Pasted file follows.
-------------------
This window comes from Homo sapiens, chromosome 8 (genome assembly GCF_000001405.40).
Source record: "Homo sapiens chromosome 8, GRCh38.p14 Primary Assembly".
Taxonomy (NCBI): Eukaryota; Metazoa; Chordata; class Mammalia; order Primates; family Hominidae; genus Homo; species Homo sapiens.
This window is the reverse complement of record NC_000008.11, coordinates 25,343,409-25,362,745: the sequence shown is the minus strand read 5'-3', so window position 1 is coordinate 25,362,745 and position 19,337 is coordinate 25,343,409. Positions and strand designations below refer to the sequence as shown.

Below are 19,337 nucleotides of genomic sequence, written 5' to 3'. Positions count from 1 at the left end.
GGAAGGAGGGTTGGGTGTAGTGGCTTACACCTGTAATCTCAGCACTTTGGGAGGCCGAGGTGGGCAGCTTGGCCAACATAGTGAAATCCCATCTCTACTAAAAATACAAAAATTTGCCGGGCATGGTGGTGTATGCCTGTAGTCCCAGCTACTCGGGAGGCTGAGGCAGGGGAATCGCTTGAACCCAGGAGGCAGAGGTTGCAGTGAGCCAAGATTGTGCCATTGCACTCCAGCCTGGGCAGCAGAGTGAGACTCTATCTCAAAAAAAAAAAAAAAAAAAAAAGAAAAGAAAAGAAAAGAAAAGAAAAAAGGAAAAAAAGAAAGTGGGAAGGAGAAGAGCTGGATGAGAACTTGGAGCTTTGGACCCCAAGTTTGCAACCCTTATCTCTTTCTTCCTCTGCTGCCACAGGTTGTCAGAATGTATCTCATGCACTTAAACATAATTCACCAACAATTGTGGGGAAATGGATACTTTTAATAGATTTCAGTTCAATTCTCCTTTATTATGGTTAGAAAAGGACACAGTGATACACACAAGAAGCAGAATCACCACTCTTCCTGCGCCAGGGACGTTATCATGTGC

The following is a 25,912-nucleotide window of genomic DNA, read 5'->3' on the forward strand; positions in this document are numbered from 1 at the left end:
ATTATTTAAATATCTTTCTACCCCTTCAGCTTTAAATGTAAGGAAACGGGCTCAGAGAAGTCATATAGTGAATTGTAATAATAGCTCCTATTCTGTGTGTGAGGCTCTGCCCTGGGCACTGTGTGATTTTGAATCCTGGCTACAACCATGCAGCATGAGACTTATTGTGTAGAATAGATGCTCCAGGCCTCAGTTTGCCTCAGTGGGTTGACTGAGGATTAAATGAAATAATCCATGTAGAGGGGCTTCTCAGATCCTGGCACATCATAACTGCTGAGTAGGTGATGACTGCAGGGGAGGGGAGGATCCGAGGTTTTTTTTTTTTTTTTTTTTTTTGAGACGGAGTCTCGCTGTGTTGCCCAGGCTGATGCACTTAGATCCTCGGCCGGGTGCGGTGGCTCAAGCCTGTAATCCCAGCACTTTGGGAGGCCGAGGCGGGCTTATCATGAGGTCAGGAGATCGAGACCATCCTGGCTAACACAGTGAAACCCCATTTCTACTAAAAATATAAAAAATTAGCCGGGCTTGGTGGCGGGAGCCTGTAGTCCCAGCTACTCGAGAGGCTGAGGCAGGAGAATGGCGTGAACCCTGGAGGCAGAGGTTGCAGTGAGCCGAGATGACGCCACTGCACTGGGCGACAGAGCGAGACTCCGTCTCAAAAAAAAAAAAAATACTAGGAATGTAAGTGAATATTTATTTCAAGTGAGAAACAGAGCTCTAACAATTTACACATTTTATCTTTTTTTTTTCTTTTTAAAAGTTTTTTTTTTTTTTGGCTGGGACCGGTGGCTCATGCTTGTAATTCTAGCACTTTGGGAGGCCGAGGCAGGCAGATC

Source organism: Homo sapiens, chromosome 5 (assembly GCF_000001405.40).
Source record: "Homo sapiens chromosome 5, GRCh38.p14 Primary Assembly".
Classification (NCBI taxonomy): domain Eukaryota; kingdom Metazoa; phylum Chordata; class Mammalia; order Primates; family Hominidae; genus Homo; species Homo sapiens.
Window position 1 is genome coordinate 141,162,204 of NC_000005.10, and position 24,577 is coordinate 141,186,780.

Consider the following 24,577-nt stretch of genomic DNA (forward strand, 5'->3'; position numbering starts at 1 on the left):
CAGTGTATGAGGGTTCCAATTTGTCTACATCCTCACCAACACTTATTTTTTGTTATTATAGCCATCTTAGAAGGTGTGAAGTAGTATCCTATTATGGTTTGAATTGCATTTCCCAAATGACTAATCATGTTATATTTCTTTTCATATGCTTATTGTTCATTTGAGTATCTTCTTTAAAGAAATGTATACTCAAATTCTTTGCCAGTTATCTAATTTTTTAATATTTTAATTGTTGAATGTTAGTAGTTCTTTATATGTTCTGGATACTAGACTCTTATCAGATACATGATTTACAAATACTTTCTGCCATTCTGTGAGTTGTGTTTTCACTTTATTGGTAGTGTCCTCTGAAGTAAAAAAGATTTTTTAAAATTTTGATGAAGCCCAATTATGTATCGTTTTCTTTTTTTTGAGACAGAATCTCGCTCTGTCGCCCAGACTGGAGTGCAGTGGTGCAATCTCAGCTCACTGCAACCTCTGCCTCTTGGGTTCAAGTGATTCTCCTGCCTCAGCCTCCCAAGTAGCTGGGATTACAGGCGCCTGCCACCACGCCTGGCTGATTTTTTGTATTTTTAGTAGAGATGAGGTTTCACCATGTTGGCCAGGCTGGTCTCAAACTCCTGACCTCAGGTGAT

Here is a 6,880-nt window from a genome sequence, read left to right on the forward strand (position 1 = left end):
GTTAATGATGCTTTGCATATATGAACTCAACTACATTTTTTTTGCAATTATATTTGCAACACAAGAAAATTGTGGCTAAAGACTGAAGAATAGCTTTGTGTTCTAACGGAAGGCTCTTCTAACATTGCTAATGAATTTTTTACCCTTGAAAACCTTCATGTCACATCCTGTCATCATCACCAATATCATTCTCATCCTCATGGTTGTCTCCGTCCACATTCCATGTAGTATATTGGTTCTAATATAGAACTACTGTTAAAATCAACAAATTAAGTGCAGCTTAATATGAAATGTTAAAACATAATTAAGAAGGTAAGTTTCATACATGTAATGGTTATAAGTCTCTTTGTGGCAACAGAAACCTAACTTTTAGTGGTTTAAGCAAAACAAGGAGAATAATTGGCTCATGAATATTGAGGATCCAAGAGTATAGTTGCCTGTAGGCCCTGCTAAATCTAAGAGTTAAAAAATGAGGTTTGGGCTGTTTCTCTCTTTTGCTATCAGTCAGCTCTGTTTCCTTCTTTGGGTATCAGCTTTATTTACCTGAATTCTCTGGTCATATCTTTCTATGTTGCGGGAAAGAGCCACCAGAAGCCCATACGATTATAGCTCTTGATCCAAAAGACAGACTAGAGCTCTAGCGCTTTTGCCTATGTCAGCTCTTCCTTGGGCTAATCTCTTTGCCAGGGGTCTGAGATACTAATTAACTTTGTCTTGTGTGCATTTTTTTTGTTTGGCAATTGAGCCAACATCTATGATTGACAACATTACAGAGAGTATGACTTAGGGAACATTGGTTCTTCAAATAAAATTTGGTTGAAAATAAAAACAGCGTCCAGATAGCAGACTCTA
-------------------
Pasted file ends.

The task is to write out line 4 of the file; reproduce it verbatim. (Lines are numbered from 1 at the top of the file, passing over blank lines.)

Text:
This window is the reverse complement of record NC_000008.11, coordinates 25,343,409-25,362,745: the sequence shown is the minus strand read 5'-3', so window position 1 is coordinate 25,362,745 and position 19,337 is coordinate 25,343,409. Positions and strand designations below refer to the sequence as shown.